Francia, the land of the Franks (roughly corresponding to most of modern France, Belgium, The Netherlands, Luxembourg and western Germany) was first raided by the vikings in 799. The emperor Charlemagne reacted vigorously, creating coastguard units and stationing fleets on major rivers. Except for the exposed coast of Frisa, Francia experienced no serious Viking raids until the 830s when the civil wars between the emperor Louis the Pious and his sons had begun to undermine royal authority and with it the effectiveness of the coastal defences. In 842 the Vikings established a permanent base on the island of Noirmoutier, near the mouth of the River Loire, and thereafter were a permanent presence on the Frankish territory for the next seventy years.
The main areas of Viking activity in Francia were the valleys of the rivers Seine and Loire, Flanders, Frisia and the Rhineland, all areas where navigable rivers offered the Vikings easy routes inland. Preoccupied by dynastic conflicts, Francia's Carolingian rulers were rarely able to concentrate on dealing with the Viking threat and were often reduced to buying them off with tribute. Towns were left exposed to attack because rulers such as Charles the Blad were reluctant to allow them to build defences in case they should be turned into strongholds by rebel princes and nobles. For some of these rebels, such as Pippin II of Aquitaine, the Vikings were event welcome as allies. Viking raids reached their peak in the period 879-92 when the Rhineland, the Ardennes, Flanders and the Seine valley were systematically ravaged. But the Franks were finally getting the measure of the Vikings. Able warrior kings such as Odo of West Francia (France) and Arnulf of East Francia (Germany) actively sought to bring the Vikings to battle and built fortresses and town walls across the whole of the region between the Seine and the Rhine. Faced with resistance wherever they went, and a severe famine in the winter of 891-2, the main Viking force withdrew to England in 892 where it fared no better. The worst of the Viking Age in Francia was now over but there remained Viking armies on the Seine and the Loire. The integration of the Seine Vikings into Frankish society was begun when their leader, Rollo, was made count of Rouen by Charles the Simple in 911. Normandy, as Rollo's territories came to be known, created problems of its own, but at least these were the familiar ones of dynastic and territorial ambitions that kings faced from any over-mighty subject. the problems of the Vikings on the Loire was solved when the Bretons captured their base at Nantes in 937. The last Viking raids on Francia occurred in the early 11th century.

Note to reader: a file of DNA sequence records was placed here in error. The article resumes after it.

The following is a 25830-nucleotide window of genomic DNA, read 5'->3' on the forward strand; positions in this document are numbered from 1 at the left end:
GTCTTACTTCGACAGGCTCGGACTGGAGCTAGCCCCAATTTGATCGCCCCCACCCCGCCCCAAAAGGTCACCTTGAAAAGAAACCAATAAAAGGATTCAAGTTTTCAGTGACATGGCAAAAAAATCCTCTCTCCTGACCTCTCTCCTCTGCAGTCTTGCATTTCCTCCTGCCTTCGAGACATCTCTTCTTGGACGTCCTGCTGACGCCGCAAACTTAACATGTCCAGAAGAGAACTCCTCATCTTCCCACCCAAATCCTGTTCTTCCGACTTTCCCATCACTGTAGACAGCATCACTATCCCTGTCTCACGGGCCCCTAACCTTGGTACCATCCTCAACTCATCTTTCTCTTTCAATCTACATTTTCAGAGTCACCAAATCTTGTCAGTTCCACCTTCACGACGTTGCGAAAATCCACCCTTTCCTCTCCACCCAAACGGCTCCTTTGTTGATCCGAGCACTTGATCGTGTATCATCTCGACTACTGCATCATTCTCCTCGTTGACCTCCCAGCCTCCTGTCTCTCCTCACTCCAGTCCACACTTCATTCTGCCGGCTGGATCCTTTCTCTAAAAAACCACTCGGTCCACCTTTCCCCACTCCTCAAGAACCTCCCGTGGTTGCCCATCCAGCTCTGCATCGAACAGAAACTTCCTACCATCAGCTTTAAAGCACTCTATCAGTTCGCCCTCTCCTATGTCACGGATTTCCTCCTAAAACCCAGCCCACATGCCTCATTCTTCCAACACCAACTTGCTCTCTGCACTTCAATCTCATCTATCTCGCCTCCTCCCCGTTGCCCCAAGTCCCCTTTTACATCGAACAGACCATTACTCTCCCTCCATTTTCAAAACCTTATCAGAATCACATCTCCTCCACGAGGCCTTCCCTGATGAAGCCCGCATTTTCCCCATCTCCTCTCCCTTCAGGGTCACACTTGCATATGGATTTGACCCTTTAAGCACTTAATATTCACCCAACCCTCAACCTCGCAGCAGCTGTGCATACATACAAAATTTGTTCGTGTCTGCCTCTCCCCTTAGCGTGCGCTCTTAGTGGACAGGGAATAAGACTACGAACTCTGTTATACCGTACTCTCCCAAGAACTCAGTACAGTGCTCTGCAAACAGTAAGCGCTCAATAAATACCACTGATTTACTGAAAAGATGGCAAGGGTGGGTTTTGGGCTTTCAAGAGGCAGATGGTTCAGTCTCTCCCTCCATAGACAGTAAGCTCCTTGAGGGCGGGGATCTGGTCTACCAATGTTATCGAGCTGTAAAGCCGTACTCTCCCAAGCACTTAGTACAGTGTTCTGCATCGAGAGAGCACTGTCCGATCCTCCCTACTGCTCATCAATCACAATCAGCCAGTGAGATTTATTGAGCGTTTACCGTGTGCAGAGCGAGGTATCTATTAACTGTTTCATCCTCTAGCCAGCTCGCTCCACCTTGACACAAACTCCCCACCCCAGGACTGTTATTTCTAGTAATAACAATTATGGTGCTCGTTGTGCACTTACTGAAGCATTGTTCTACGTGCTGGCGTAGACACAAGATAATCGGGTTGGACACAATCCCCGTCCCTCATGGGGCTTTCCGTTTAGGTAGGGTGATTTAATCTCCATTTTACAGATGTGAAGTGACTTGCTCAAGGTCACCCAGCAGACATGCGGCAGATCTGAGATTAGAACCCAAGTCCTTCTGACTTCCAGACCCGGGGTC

Notes from Encyclopaedia of the Viking Age by John Haywood. Thames & Hudson 2000. pp 75-76.
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